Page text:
While the 8-year loan featured above has a fairly low lifetime interest cost, the monthly payment will probably not allow for immediate savings on the solar system. That is, the solar system’s monthly payment may actually be higher than the electricity cost which it eliminates. Most people find this to be very unattractive, and opt for a loan with a lower payment. But for a borrower taking a long-term view, the shorter term loan may actually be the best option; because at the end of 8 years he or she will be paying zero for solar, with 100% of the electric savings staying in his pocket. Since solar systems generally have an expected life of 25 years (or longer), that’s at least 17 years of free energy being generated by the panels.
However, if your goal is to maximize cash savings from the moment your system is turned on, then the 20 year loan makes more sense. Many installers have a lender and loan product they are most comfortable using, and tend to promote this without consideration of the homeowner’s needs. Homeowners tend to be too preoccupied with the specifics of the solar equipment they are purchasing to ask questions about the loan they are being offered, particularly the loan maturity. Make sure you look at the loan and maturity options available. If your installer does not give you an array of options, do some research and find an alternative which better suits your needs and preferences.
Good Debt or Bad Debt?
Many financial advisors encourage consumers to avoid debt in most cases, or to at least evaluate whether a debt is good debt or bad debt. In the case of solar, there is compelling evidence that solar debt is a unique case of good debt.
How Stuff Works defines good debt as: “an investment that will grow in value or generate long-term income”. Examples include a college education which will significantly increase your earning power, or a mortgage for a home which will lock in your cost of living and is expected to increase in value over time.
By that same definition, solar is a very good investment. Solar.com’s Bid Generator provides estimated costs of a local PV system and total lifetime savings. That same 5kW system which typically costs less than $20,000, will save you over $50,000 over the 25-year life of the of the system, equal to the length of the solar panel warranties. That’s $50,000 of money not going to your utility, or even your solar lease provider, but to your own pocket, savings, retirement, vacation fund or otherwise. Add to that the $20,000 of home equity that you can capture if you sell your home anytime in the next 25 years, including tomorrow!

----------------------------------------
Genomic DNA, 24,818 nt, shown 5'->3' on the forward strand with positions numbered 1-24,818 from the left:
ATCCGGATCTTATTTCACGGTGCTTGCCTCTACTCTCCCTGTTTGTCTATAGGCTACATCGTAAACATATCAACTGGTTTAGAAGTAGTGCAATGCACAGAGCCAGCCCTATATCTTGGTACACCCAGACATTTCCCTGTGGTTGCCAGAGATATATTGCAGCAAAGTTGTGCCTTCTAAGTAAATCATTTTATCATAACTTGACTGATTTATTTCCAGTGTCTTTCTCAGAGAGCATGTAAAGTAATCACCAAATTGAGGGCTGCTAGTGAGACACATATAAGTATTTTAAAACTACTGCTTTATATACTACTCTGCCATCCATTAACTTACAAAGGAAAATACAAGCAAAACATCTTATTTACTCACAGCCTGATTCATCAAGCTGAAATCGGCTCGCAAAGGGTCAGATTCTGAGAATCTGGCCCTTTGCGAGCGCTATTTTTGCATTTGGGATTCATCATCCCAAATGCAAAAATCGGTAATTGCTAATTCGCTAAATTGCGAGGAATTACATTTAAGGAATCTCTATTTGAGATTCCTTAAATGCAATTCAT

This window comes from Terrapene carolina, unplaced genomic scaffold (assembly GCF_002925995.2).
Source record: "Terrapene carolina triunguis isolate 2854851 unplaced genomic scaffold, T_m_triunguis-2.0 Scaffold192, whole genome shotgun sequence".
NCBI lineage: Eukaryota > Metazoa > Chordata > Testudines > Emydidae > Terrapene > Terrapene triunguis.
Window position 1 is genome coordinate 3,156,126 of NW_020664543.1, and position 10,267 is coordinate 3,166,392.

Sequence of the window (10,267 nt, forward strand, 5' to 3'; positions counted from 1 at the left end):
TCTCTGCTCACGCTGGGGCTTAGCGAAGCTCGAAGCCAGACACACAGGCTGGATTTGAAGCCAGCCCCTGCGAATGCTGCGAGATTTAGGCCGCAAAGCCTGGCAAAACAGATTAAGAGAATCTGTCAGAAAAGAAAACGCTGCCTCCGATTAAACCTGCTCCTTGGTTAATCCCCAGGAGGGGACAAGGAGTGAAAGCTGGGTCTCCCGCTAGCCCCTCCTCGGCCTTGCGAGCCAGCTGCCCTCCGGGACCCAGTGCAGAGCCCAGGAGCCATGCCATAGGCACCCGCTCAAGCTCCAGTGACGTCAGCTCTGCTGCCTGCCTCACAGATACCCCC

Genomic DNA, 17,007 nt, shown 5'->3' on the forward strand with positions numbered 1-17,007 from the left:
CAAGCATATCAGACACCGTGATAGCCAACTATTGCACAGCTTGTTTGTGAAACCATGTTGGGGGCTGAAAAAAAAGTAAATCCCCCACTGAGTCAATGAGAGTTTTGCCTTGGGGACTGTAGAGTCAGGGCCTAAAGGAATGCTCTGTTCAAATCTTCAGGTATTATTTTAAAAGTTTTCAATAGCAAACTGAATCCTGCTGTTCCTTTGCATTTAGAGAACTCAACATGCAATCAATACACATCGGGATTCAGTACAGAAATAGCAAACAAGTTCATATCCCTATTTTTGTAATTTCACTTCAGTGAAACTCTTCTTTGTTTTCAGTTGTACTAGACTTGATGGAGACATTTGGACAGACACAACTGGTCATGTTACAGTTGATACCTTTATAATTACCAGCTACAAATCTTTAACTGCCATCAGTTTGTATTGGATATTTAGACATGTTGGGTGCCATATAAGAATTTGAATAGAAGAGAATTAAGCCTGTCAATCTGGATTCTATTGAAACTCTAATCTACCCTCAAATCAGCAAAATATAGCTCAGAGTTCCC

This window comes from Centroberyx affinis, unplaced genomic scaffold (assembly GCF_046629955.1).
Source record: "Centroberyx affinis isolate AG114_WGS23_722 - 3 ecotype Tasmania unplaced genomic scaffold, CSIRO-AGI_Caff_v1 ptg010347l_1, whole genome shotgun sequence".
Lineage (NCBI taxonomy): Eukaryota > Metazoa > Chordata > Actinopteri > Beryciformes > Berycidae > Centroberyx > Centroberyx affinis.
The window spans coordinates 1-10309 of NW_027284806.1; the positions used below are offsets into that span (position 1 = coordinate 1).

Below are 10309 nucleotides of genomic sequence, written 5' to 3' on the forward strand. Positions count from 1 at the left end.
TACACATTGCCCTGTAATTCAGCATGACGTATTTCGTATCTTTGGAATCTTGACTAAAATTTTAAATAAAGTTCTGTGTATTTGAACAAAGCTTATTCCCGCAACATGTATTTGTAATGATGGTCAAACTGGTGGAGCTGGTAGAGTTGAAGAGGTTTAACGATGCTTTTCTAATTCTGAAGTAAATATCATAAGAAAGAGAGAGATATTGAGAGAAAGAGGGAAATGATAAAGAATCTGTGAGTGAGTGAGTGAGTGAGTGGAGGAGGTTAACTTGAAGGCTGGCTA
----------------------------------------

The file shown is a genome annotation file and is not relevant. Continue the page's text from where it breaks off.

The most popular loan with Solar.com customers has a 12-year term, no pre-payment penalties, and interest rates of 2.99-4.99% depending on your credit score. The 12-year term is common because for most customers, their monthly loan payment is equal to or less than their current utility bill. This makes considering solar a similar decision to renting versus buying a home. One of the primary drivers of home ownership is building personal wealth by applying mortgage payments to your loan principal outstanding as well as the long term rising value of real estate.
With all this in mind, consumers can rest assured with a solar loan. Even if they are working an aggressive debt free plan, a solar loan is far superior to a solar lease or your current utility bill.
Affordable Solar Loan Providers
The first homes to install modern photovoltaics were in the 1960s. These early adopters were pioneers in alternative home energy. They took a risk installing new technology. Costs were high and paid in cash. Lucky for them, their financial investment paid off. Those sturdy panels are still producing to this day.
Since those first systems were purchased with cash, the industry has grown and evolved. The solar financing industry has grown parallel to the mass adoption of home solar systems. As more people are looking into alternative energy options for their homes, more financial institutions are seeing opportunity.
Over the years, trends in solar financing have come and gone. For the first 5 years of this decade, the prevalence of Leases (also known as Power Purchase Agreements) rose to prominence. The solar installation company owned the solar system and simply sold the power to the homeowner at a lower rate than their current utility. This was a great way to have solar on your home without any initial cash outlay. Additionally, homeowners could see immediate monthly savings making it appealing to many.
However, solar leasees are not able to take advantage of the 30% Federal Incentive Tax Credit (ITC). Only those who purchase and own the system can receive that credit. This reality has led to a decline in leases and PPAs over the last two years.